Thus, the Pope bequeathed all of South America and much of North America to Spain and Portugal, leaving out the Protestant upstarts from England, Germany, and Sweden. Which is why Portuguese is spoken in Brazil and Spanish in Bolivia.

Fast forwarding to the present day message of Latino v. Anglo then: are the Catholics and Protestants (Publics) still at it? I'll have to say I discarded my Catholicism to some extent decades ago, without having embraced being a "Public." However, we can now translate the above conflict in the simple terms of "our broken immigration laws" (quote from a Resolution adopted in 2010 by the Denver City Council.)

Now, immigration laws were originally introduced in the 19th Century for political reasons, and have since been refined for economic and environmental reasons (read: wage and population stabilization.) While "living wages" have always been a mantra of the Democratic Party and its Labor Union roots, unlimited immigration is tantamount to wholesale strike-breaking, essentially undercutting the American worker (the American middle class) by undermining the standardized wage base with millions of people who will work for far less while living in deplorable conditions (read "Swansea/Elyria/Globeville.")

As far as population stabilization, "Zero Population Growth" came into strong vogue at the tail end of the Baby Boomer generation, which began to realize that 3% annual growth (a doubling rate of 24 years) was going to change things drastically before they were "over the hill" at the age of 30. Consequently, the Environmental Movement--another bastion of the Democratic Party-- adopted population stabilization as a top priority goal; again, a goal at odds with unrestricted immigration.

And thus the current confusion in the Democratic Party about "fixing the broken immigration laws." Are the laws protecting the American Worker and Middle Class America and defending a fundamental environmental requirement truly "broken?" Or, is the Papal Bull of 1493 continuing to pressure the "barbarous nations" to be overthrown by those deployed by the Pope-- Latinos? I think it's a fundamental question and as such, deserving of further discussion.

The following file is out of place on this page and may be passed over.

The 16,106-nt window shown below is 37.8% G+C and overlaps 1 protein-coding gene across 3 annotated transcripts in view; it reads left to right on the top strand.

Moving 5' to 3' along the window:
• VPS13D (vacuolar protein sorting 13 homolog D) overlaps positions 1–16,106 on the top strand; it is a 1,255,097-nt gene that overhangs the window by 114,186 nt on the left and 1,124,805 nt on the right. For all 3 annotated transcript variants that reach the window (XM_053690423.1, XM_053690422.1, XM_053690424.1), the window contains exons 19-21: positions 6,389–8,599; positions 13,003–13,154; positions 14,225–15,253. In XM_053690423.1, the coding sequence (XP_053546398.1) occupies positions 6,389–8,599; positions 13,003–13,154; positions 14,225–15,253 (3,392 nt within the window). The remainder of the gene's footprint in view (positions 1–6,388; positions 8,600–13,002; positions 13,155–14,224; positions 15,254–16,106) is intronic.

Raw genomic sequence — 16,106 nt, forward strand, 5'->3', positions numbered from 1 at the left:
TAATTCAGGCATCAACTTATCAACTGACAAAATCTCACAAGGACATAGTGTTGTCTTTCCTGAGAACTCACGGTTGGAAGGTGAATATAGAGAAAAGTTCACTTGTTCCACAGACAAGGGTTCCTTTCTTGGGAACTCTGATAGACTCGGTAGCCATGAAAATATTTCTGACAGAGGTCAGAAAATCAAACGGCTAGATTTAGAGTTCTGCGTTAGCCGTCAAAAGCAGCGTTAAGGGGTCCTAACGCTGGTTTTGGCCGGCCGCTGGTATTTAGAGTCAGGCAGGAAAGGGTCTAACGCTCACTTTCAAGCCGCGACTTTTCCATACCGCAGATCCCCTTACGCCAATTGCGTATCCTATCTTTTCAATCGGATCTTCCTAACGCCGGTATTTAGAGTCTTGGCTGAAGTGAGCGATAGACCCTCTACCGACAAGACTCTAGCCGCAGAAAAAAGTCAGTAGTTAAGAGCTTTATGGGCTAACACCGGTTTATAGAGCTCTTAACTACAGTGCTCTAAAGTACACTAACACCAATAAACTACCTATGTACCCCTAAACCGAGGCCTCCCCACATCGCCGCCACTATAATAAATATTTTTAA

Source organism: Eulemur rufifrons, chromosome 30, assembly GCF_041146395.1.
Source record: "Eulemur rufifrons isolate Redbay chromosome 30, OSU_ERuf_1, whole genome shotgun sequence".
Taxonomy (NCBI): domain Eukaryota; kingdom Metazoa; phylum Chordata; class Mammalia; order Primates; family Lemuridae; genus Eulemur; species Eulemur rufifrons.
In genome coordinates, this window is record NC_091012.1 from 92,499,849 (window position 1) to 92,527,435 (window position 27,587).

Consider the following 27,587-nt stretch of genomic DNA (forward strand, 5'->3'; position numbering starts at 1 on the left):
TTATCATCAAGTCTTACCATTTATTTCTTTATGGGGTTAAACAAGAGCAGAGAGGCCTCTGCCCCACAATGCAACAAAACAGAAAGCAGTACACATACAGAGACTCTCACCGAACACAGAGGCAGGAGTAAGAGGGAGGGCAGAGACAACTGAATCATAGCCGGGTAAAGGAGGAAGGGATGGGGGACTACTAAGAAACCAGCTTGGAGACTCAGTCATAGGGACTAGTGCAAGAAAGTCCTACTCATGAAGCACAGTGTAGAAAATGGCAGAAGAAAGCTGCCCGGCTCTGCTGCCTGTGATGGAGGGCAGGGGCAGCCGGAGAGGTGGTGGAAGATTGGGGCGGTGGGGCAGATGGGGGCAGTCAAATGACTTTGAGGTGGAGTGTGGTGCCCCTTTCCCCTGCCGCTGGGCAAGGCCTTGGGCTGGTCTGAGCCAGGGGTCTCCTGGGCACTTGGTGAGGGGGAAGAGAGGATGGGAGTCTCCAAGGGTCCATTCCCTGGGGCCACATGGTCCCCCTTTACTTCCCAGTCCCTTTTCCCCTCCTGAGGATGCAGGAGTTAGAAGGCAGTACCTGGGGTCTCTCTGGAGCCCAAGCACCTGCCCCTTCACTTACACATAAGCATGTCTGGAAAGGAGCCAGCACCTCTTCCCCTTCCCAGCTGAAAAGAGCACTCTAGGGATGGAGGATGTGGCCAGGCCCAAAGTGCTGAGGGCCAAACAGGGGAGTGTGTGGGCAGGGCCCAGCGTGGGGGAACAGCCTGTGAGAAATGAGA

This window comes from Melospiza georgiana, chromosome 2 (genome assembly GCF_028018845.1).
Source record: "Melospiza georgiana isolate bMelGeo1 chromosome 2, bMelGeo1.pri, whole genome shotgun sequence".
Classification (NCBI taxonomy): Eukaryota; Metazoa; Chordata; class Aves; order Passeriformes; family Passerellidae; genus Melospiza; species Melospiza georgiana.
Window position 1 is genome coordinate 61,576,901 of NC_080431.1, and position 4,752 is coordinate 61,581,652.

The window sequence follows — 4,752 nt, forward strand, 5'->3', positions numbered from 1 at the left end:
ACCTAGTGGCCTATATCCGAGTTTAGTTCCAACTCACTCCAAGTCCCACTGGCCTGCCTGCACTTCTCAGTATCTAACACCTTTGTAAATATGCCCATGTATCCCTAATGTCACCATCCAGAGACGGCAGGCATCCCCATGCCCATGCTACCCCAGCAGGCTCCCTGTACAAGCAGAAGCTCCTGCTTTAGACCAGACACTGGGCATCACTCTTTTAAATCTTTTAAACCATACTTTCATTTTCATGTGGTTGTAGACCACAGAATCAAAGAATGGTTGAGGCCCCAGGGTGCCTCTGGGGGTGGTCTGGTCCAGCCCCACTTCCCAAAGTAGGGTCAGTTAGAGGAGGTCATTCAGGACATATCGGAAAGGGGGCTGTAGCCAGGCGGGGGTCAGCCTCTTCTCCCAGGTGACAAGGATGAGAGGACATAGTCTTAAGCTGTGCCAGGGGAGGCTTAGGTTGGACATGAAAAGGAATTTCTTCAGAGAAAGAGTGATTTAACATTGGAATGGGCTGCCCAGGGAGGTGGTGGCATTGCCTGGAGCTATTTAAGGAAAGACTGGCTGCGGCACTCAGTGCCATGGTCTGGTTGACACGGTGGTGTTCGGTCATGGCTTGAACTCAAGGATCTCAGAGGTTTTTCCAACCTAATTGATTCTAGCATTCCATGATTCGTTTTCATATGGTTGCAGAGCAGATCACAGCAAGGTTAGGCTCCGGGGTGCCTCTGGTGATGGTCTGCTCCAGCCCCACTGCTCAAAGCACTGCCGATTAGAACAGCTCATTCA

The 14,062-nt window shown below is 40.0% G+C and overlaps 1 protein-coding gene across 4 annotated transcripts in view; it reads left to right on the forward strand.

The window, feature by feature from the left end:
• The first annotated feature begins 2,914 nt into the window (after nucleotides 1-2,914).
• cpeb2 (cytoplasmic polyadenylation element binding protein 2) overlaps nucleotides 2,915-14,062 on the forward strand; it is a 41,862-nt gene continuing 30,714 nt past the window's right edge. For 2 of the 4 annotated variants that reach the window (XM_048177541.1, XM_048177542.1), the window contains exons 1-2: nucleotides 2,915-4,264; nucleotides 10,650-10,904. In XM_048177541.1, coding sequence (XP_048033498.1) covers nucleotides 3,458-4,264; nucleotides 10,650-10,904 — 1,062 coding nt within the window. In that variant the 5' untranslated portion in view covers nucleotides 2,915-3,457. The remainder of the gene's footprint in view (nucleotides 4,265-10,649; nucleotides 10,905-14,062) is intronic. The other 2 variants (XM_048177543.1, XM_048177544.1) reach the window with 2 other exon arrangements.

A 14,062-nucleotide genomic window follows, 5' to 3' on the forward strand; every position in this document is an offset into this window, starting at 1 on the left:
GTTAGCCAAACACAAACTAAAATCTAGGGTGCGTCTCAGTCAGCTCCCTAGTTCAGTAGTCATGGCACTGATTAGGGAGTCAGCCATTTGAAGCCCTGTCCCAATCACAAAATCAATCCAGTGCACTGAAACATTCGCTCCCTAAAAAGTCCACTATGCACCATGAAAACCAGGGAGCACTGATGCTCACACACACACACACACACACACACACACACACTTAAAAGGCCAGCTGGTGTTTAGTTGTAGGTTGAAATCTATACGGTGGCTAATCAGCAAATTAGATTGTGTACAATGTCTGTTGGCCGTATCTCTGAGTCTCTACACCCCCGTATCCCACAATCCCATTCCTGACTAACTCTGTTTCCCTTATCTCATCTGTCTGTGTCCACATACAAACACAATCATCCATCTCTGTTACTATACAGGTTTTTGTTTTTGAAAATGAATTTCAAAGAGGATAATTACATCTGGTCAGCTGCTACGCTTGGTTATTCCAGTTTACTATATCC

Thomas R. Anthony


  1. Anonymous2:48 PM

    Immigration is an economic issue that concerns nationality, not ethnicity.

    "Broken Immigration Laws" and a confused democratic party? Nope. Rather, Global Integration is what's currently having the greatest impact on the U.S. worker.

    Global integration has at least two potential impacts on American wages. First, workers employed in industries directly in competition with low-cost imports from abroad can expect to see immediate job dislocation and/or downward wage pressures. Second, as relative prices change across industries, the return to factors of production, including different kinds of labor inputs (especially from those workers willing to do the same job for less),can be expected to change as well.